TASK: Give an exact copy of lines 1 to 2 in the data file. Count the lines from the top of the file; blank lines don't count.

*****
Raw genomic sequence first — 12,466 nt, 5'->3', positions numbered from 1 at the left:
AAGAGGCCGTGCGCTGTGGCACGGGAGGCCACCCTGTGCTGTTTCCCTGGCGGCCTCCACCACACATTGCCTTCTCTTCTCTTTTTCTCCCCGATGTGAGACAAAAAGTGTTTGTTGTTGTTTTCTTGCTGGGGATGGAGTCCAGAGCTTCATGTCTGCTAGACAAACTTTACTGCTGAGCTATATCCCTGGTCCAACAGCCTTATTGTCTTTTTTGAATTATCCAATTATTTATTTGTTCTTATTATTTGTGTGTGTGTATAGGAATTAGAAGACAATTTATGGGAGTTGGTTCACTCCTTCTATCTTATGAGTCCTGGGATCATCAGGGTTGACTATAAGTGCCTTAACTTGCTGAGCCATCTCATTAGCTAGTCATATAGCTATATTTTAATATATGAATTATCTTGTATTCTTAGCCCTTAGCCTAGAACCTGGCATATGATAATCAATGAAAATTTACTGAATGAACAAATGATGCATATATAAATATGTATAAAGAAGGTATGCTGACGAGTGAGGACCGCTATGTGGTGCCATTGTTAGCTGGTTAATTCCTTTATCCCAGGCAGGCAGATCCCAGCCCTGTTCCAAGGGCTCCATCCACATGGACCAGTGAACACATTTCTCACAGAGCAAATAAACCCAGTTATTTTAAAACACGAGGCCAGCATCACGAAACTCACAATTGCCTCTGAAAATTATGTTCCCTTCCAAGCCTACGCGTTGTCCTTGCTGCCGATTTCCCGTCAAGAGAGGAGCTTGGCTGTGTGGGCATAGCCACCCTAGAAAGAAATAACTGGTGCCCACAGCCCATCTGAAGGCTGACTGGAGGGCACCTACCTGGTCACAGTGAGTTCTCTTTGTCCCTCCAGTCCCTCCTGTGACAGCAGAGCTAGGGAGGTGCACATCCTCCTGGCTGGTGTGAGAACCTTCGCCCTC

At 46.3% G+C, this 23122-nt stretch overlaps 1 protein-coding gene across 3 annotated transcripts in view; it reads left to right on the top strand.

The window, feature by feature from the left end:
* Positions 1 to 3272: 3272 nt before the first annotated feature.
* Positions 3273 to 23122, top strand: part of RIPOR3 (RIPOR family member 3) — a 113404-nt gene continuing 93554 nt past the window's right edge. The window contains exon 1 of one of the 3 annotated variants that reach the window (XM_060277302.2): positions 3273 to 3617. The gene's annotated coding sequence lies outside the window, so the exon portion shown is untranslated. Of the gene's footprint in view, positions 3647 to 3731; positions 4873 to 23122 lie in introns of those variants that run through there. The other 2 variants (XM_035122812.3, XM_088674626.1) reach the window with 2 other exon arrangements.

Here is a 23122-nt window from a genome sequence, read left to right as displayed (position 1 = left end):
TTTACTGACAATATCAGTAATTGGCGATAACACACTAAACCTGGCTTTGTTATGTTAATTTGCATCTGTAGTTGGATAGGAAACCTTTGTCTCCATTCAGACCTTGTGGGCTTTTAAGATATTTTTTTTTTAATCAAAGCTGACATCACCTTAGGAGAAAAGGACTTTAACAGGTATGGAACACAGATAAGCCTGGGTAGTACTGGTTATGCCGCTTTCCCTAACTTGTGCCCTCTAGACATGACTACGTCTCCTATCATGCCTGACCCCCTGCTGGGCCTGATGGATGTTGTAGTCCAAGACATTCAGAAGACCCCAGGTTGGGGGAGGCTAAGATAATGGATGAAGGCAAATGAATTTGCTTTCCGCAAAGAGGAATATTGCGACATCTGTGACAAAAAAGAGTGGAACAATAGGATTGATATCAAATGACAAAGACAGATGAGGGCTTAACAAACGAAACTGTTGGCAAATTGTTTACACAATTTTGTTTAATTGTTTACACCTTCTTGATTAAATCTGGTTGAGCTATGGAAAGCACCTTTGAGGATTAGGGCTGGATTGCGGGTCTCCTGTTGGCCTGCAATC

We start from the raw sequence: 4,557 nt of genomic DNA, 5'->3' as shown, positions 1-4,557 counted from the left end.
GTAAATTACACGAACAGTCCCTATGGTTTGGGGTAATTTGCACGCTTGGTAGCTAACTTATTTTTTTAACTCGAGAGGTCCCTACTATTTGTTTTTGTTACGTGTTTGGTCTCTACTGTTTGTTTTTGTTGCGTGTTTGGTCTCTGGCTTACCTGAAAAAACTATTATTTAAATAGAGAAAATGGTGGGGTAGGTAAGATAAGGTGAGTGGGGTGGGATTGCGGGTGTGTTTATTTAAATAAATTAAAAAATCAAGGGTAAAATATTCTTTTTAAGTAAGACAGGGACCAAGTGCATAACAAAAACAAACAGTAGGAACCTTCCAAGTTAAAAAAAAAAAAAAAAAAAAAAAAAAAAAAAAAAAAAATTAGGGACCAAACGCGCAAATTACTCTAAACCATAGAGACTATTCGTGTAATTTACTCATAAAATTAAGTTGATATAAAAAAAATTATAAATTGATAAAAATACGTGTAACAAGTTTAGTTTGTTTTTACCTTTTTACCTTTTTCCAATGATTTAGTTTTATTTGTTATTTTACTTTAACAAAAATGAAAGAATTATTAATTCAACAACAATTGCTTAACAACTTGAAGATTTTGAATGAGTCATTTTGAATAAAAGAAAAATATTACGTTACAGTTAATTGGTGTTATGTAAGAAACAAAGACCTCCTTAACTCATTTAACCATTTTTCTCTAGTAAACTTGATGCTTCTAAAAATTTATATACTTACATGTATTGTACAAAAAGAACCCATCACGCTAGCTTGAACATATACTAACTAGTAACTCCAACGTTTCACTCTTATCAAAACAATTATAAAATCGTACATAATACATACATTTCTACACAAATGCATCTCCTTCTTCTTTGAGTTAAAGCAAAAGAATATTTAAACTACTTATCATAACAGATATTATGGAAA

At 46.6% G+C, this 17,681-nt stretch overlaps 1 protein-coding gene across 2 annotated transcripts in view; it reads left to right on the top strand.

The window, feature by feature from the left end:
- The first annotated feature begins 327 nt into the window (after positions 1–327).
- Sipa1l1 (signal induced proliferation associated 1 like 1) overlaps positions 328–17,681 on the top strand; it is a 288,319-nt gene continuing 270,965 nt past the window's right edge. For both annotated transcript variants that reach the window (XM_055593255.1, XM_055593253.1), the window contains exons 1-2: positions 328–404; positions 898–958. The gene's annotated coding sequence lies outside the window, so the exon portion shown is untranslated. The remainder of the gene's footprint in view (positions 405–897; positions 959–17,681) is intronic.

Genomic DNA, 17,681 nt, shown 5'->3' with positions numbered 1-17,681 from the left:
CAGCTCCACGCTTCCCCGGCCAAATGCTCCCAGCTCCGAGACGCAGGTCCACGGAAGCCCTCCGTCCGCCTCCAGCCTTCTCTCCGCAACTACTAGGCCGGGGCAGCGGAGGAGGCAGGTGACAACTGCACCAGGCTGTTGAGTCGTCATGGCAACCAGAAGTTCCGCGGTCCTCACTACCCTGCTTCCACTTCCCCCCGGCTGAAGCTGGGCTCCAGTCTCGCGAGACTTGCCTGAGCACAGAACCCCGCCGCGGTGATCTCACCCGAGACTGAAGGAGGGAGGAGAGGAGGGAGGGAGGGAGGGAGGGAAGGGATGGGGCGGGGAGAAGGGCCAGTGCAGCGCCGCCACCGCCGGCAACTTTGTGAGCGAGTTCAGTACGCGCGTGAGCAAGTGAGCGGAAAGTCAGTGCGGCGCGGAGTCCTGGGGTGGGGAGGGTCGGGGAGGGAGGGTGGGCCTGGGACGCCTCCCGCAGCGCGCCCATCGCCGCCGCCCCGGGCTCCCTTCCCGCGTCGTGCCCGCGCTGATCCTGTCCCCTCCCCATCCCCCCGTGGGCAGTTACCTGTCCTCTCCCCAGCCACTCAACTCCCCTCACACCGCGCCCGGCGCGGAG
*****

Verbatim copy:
Raw genomic sequence first — 12,466 nt, 5'->3', positions numbered from 1 at the left:
AAGAGGCCGTGCGCTGTGGCACGGGAGGCCACCCTGTGCTGTTTCCCTGGCGGCCTCCACCACACATTGCCTTCTCTTCTCTTTTTCTCCCCGATGTGAGACAAAAAGTGTTTGTTGTTGTTTTCTTGCTGGGGATGGAGTCCAGAGCTTCATGTCTGCTAGACAAACTTTACTGCTGAGCTATATCCCTGGTCCAACAGCCTTATTGTCTTTTTTGAATTATCCAATTATTTATTTGTTCTTATTATTTGTGTGTGTGTATAGGAATTAGAAGACAATTTATGGGAGTTGGTTCACTCCTTCTATCTTATGAGTCCTGGGATCATCAGGGTTGACTATAAGTGCCTTAACTTGCTGAGCCATCTCATTAGCTAGTCATATAGCTATATTTTAATATATGAATTATCTTGTATTCTTAGCCCTTAGCCTAGAACCTGGCATATGATAATCAATGAAAATTTACTGAATGAACAAATGATGCATATATAAATATGTATAAAGAAGGTATGCTGACGAGTGAGGACCGCTATGTGGTGCCATTGTTAGCTGGTTAATTCCTTTATCCCAGGCAGGCAGATCCCAGCCCTGTTCCAAGGGCTCCATCCACATGGACCAGTGAACACATTTCTCACAGAGCAAATAAACCCAGTTATTTTAAAACACGAGGCCAGCATCACGAAACTCACAATTGCCTCTGAAAATTATGTTCCCTTCCAAGCCTACGCGTTGTCCTTGCTGCCGATTTCCCGTCAAGAGAGGAGCTTGGCTGTGTGGGCATAGCCACCCTAGAAAGAAATAACTGGTGCCCACAGCCCATCTGAAGGCTGACTGGAGGGCACCTACCTGGTCACAGTGAGTTCTCTTTGTCCCTCCAGTCCCTCCTGTGACAGCAGAGCTAGGGAGGTGCACATCCTCCTGGCTGGTGTGAGAACCTTCGCCCTC